The annual TRB state visit allowed New Jersey DOT and TRB staff to share knowledge and information on initiatives, issues, and research directions. Photo courtesy Stefanie Potapa

The annual TRB field visit is an important part of BOR’s program because it provides a forum for New Jersey DOT staff to share such information as research initiatives, new technologies, best practices, lessons learned, or specific problems they are currently facing. The TRB representatives then can transmit that information back to TRB so that other states, industry members, or educational institutions can benefit from it or use it to help solve the identified problem. The TRB visitors also highlight the Board’s range of services to the DOT and help identify potential candidates from New Jersey DOT staff for TRB committees.

Gerencher is a senior program officer at TRB, managing nine committees within the Aviation group and eight committees within the Environmental and Energy Section as well as chairing the editorial board of TR News. Lemer is a senior program officer in TRB’s National Cooperative Highway Research Program (NCHRP), managing a diverse portfolio of NCHRP-sponsored research projects with a focus on transportation asset management, system performance measurement and management, regional development, and agency information and knowledge management.

Kimbrali Davis and Stefanie Potapa of BOR worked diligently to produce the two-day event, collaborating with members of the following New Jersey DOT units and subject areas: Environmental Resources, Capital Investment and Development, Aeronautics, the Unmanned Aircraft System (UAS) Program, Local Aid and Economic Development, and Asset Management. The first day of the field visit allowed Gerencher and Lemer to hear presentations from each invited New Jersey DOT unit, followed by a roundtable discussion. These discussions covered challenges, accomplishments, research needs, and New Jersey DOT participation in various TRB committees and subcommittees.

Field Observations
When using a UAS for inspection, the resident engineer closely follows protocol to operate the camera controls. Photo courtesy Stefanie Potapa

When using a UAS for inspection, the resident engineer closely follows protocol to operate the camera controls. Photo courtesy Stefanie Potapa

The next day, Shukri Abuhuzeima, Executive Regional Manager, Capital Program Management, presented an overview of the Route 7 Wittpenn Bridge construction project, complete with project-related statistics and background. Glenn Stott, UAS Coordinator, then spoke about the agency’s UAS program and briefed the participants on what to expect when they would arrive at the construction site later that morning.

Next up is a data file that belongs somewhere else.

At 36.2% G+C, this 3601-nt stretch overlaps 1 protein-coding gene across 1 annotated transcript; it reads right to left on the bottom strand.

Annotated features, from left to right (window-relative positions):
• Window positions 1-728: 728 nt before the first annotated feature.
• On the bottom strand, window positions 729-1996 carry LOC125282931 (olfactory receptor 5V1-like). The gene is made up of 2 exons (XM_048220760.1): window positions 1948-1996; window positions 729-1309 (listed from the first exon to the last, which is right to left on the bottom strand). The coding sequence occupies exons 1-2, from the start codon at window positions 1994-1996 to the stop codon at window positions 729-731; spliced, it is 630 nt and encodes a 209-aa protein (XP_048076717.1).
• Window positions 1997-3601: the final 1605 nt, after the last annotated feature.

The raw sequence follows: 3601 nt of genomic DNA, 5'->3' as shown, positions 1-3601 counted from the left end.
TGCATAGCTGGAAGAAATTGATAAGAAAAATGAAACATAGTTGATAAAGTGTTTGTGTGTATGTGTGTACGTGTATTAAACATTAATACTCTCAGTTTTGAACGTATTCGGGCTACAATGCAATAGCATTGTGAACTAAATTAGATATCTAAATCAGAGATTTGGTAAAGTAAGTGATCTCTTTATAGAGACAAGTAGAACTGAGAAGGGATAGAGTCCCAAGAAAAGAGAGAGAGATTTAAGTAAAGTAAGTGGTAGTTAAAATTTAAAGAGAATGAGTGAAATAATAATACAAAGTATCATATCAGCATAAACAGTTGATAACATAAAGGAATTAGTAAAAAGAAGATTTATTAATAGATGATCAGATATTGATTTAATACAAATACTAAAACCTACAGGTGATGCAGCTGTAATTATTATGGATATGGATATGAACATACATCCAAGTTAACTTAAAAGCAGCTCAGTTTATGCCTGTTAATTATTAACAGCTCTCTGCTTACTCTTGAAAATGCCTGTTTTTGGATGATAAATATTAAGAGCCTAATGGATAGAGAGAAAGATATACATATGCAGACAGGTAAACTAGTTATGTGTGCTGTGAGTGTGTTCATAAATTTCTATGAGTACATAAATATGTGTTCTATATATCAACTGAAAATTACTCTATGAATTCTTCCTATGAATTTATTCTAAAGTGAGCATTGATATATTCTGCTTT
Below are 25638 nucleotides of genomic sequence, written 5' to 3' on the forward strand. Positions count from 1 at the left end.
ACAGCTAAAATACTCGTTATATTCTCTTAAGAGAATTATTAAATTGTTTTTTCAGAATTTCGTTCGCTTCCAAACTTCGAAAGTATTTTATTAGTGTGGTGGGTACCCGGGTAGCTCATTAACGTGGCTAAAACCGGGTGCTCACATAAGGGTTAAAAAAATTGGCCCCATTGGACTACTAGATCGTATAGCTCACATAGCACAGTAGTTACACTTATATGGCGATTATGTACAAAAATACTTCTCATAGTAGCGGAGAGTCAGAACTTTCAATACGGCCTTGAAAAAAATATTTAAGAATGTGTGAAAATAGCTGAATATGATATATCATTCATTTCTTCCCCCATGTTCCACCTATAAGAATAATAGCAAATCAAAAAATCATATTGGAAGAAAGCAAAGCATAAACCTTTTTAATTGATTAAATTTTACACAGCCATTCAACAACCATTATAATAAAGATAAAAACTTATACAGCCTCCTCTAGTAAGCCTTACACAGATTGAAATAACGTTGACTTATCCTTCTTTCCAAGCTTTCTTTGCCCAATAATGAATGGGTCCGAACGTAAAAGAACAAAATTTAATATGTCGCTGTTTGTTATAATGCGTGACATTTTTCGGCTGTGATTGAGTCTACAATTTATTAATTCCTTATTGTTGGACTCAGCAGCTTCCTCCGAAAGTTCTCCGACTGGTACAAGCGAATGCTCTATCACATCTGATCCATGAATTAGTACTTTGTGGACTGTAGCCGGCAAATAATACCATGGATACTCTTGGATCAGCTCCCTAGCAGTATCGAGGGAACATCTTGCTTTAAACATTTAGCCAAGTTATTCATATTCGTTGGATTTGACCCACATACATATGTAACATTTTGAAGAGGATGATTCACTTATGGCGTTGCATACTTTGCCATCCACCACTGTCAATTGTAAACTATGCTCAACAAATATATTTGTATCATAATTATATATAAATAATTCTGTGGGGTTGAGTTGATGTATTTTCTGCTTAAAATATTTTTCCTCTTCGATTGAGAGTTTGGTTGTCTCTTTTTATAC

The group then traveled to the construction site, where all individuals were briefed on safety. Stott, UAS pilot Koree Dusenbury, and visual observer Ashley Davis began a UAS flight demonstration to highlight the capabilities of these vehicles in construction project management and bridge inspection applications. For example, using a drone to inspect projects like the Wittpenn Bridge allows inspection personnel to remain safely on the ground rather than being suspended high over a busy waterway. The drone also can move quickly from one area to another, allowing each inspector to view more structure in less time.

Flight Demonstration

The flight began with Davis and Dusenbury conducting a full systems check followed by a detailed briefing of the mission. In his briefing, Dusenbury—a new Federal Aviation Administration–certified UAS pilot in the Bureau of Aeronautics—included current weather conditions, potential hazards, obstructions such as overhead wires, the flight profile, and actions to be taken in the event of an emergency.

TRB senior program officer Christine Gerencher (left) and New Jersey DOT UAS pilot Koree Dusenbury (right) prepare for the flight demonstration.

TRB senior program officer Christine
Gerencher (left) and New Jersey DOT UAS pilot Koree Dusenbury (right) prepare for the flight demonstration. Photo courtesy Stefanie Potapa

The visual observer is the crew’s safety person, who keeps a close eye on potential hazards to the mission. The resident engineer is tasked with ensuring the quality of work; traditionally, this person uses tools such as a bucket truck to inspect the bridge. When using a UAS, however, the resident engineer operates the camera controls and can pan, tilt, zoom, and take photos. The strict and professional communication phrases and safety procedures among the remote pilot, visual observer, and resident engineer during the flight demonstrated impressive coordination and commitment to safety. The remote pilot first communicated each movement of the drone—which then was acknowledged by the crew—before making an input into the UAS controller.